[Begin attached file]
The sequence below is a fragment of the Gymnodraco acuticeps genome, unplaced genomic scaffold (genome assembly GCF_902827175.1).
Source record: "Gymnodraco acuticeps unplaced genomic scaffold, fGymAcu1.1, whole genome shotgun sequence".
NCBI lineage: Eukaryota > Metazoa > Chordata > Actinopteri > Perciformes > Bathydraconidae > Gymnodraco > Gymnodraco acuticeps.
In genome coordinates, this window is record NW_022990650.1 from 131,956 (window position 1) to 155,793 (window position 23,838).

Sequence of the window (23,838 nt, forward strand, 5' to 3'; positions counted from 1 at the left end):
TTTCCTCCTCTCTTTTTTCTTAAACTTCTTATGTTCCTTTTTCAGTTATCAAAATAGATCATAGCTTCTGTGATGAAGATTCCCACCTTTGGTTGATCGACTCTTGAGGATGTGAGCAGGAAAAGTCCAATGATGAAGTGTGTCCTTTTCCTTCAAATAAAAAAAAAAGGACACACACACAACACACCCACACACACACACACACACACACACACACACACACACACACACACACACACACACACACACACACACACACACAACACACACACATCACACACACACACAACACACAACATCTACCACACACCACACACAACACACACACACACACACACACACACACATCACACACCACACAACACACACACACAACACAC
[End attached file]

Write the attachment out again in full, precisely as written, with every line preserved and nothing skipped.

The sequence below is a fragment of the Gymnodraco acuticeps genome, unplaced genomic scaffold (genome assembly GCF_902827175.1).
Source record: "Gymnodraco acuticeps unplaced genomic scaffold, fGymAcu1.1, whole genome shotgun sequence".
NCBI lineage: Eukaryota > Metazoa > Chordata > Actinopteri > Perciformes > Bathydraconidae > Gymnodraco > Gymnodraco acuticeps.
In genome coordinates, this window is record NW_022990650.1 from 131,956 (window position 1) to 155,793 (window position 23,838).

Sequence of the window (23,838 nt, forward strand, 5' to 3'; positions counted from 1 at the left end):
TTTCCTCCTCTCTTTTTTCTTAAACTTCTTATGTTCCTTTTTCAGTTATCAAAATAGATCATAGCTTCTGTGATGAAGATTCCCACCTTTGGTTGATCGACTCTTGAGGATGTGAGCAGGAAAAGTCCAATGATGAAGTGTGTCCTTTTCCTTCAAATAAAAAAAAAAGGACACACACACAACACACCCACACACACACACACACACACACACACACACACACACACACACACACACACACACACACACACACACACACACAACACACACACATCACACACACACACAACACACAACATCTACCACACACCACACACAACACACACACACACACACACACACACACATCACACACCACACAACACACACACACAACACAC